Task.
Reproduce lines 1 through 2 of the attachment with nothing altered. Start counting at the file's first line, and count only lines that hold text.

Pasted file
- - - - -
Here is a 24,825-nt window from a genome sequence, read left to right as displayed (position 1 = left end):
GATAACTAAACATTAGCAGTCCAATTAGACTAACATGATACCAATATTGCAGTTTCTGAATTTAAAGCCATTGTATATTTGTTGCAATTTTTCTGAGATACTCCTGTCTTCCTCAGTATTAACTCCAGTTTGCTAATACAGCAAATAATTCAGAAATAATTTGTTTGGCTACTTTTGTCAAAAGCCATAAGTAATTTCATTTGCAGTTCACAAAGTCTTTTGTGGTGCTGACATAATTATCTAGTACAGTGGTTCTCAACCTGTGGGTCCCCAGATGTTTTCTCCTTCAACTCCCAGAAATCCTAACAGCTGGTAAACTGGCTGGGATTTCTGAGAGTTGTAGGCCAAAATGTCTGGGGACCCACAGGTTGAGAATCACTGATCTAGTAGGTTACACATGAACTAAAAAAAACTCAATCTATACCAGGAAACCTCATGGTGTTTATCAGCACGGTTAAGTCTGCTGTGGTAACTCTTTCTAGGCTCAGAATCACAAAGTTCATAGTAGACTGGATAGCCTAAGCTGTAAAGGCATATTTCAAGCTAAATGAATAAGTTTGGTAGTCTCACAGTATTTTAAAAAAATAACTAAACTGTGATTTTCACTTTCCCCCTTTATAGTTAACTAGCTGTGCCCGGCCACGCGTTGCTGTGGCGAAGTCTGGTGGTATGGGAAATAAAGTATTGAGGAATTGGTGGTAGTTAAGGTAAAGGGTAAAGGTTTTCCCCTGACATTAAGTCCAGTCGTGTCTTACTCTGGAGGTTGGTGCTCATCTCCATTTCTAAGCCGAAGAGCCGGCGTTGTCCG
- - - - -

Here is a 24,825-nt window from a genome sequence, read left to right as displayed (position 1 = left end):
GATAACTAAACATTAGCAGTCCAATTAGACTAACATGATACCAATATTGCAGTTTCTGAATTTAAAGCCATTGTATATTTGTTGCAATTTTTCTGAGATACTCCTGTCTTCCTCAGTATTAACTCCAGTTTGCTAATACAGCAAATAATTCAGAAATAATTTGTTTGGCTACTTTTGTCAAAAGCCATAAGTAATTTCATTTGCAGTTCACAAAGTCTTTTGTGGTGCTGACATAATTATCTAGTACAGTGGTTCTCAACCTGTGGGTCCCCAGATGTTTTCTCCTTCAACTCCCAGAAATCCTAACAGCTGGTAAACTGGCTGGGATTTCTGAGAGTTGTAGGCCAAAATGTCTGGGGACCCACAGGTTGAGAATCACTGATCTAGTAGGTTACACATGAACTAAAAAAAACTCAATCTATACCAGGAAACCTCATGGTGTTTATCAGCACGGTTAAGTCTGCTGTGGTAACTCTTTCTAGGCTCAGAATCACAAAGTTCATAGTAGACTGGATAGCCTAAGCTGTAAAGGCATATTTCAAGCTAAATGAATAAGTTTGGTAGTCTCACAGTATTTTAAAAAAATAACTAAACTGTGATTTTCACTTTCCCCCTTTATAGTTAACTAGCTGTGCCCGGCCACGCGTTGCTGTGGCGAAGTCTGGTGGTATGGGAAATAAAGTATTGAGGAATTGGTGGTAGTTAAGGTAAAGGGTAAAGGTTTTCCCCTGACATTAAGTCCAGTCGTGTCTTACTCTGGAGGTTGGTGCTCATCTCCATTTCTAAGCCGAAGAGCCGGCGTTGTCCG